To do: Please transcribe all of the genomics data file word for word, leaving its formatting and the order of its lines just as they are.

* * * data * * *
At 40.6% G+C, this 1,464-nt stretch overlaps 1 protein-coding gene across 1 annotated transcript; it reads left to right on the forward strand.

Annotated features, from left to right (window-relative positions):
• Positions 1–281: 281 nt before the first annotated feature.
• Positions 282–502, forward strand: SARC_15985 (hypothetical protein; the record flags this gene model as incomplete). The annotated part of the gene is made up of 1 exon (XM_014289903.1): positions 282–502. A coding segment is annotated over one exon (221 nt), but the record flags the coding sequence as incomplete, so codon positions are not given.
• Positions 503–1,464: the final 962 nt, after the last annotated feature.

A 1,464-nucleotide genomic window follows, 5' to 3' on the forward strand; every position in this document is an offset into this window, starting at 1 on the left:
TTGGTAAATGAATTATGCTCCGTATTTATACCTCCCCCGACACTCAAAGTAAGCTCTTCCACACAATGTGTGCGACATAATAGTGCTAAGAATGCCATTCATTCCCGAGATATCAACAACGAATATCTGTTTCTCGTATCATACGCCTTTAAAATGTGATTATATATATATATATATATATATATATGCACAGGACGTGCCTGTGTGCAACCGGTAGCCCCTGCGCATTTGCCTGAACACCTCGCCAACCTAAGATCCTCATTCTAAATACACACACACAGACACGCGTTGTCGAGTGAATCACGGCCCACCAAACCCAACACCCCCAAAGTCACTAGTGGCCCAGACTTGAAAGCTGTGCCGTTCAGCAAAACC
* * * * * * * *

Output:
At 40.6% G+C, this 1,464-nt stretch overlaps 1 protein-coding gene across 1 annotated transcript; it reads left to right on the forward strand.

Annotated features, from left to right (window-relative positions):
• Positions 1–281: 281 nt before the first annotated feature.
• Positions 282–502, forward strand: SARC_15985 (hypothetical protein; the record flags this gene model as incomplete). The annotated part of the gene is made up of 1 exon (XM_014289903.1): positions 282–502. A coding segment is annotated over one exon (221 nt), but the record flags the coding sequence as incomplete, so codon positions are not given.
• Positions 503–1,464: the final 962 nt, after the last annotated feature.

A 1,464-nucleotide genomic window follows, 5' to 3' on the forward strand; every position in this document is an offset into this window, starting at 1 on the left:
TTGGTAAATGAATTATGCTCCGTATTTATACCTCCCCCGACACTCAAAGTAAGCTCTTCCACACAATGTGTGCGACATAATAGTGCTAAGAATGCCATTCATTCCCGAGATATCAACAACGAATATCTGTTTCTCGTATCATACGCCTTTAAAATGTGATTATATATATATATATATATATATATATGCACAGGACGTGCCTGTGTGCAACCGGTAGCCCCTGCGCATTTGCCTGAACACCTCGCCAACCTAAGATCCTCATTCTAAATACACACACACAGACACGCGTTGTCGAGTGAATCACGGCCCACCAAACCCAACACCCCCAAAGTCACTAGTGGCCCAGACTTGAAAGCTGTGCCGTTCAGCAAAACC